Modern history[edit]

Early modern[edit]

In the Near East, fighting knives such as the pesh-kabz were developed originally to defeat enemy personnel wearing leather armour.[12] The pesh-kabz dates from the 17th century and is of Central Asian and Persian origin, but was later adopted by the Mughals, who brought the knife with them on their campaigns to conquer India. It was subsequently adopted throughout Afghanistan, northern India, and what is now Pakistan.[12]

As the importance of the dagger declined in military service, the weapon became extremely popular in civilian society as an item of daily wear, being used for everything from personal defense to dinner cutlery. In Andalucian Spain the personal fighting knife was epitomized by the famous ratcheting folding knife known generally as the navaja.[13] The navaja was originally used primarily by the barateros of the underworld and the working class, but by the 1800s it had become an accepted personal weapon for Spanish men of all backgrounds, including the wealthy.[13]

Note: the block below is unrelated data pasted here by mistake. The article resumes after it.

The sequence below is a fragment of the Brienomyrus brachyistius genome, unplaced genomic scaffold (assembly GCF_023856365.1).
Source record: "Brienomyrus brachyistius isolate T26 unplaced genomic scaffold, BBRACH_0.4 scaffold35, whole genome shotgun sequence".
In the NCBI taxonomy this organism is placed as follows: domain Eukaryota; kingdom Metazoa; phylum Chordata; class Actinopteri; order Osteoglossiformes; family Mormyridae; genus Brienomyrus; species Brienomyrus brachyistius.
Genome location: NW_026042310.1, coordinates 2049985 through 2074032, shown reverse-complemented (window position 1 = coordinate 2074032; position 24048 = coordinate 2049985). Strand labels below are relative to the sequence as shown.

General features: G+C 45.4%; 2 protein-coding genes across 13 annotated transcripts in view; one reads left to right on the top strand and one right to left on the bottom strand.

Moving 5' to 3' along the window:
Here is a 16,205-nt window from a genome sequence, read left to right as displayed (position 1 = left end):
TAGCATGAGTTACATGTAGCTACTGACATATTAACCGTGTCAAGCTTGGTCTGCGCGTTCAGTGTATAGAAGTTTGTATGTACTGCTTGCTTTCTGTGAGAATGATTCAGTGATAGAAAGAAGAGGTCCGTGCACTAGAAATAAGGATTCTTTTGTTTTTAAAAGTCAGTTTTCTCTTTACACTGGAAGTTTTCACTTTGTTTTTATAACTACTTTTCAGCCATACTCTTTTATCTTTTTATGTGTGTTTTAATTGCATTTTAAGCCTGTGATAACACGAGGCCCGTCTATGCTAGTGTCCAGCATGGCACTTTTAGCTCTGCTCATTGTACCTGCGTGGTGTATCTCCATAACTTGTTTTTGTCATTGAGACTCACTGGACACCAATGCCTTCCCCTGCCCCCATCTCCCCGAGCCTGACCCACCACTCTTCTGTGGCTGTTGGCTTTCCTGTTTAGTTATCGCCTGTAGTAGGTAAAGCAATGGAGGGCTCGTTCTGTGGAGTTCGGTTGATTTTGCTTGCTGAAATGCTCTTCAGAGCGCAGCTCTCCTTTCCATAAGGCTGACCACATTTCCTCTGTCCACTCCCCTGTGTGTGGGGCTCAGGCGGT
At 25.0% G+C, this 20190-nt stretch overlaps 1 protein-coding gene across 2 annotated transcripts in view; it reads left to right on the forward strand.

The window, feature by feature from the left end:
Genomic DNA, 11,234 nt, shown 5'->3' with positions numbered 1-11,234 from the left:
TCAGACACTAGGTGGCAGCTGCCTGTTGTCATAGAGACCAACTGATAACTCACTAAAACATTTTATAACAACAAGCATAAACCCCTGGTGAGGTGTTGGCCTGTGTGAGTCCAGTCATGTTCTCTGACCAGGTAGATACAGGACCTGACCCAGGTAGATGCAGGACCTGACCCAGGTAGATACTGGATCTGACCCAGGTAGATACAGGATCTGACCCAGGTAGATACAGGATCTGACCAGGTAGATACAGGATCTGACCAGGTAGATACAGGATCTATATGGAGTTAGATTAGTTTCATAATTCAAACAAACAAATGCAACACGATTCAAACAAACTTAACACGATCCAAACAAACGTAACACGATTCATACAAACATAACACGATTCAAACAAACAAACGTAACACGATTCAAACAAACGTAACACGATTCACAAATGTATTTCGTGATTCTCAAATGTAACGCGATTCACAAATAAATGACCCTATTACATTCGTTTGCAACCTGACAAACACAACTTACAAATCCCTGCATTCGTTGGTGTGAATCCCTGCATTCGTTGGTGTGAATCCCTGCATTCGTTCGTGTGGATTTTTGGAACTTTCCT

In Portugal, the faca, a large fixed-blade fighting and utility knife accompanied Portuguese explorers and settlers during their conquest of Brazil, where the pattern remains popular to this day.[13] From the faca is derived the facón, the large fighting-utility knife of the gaucho.[13] The facón is widely used in Argentina, Brazil, and Uruguay in an indigenous style of knife fighting inspired by Andalusian knife fighting techniques known as esgrima criolla ("Creole fencing").[14]

Late modern[edit]

19th century[edit]
Top: Bowie Knife c. 1850s
Bottom: Naval Bowie Knife c. 1860s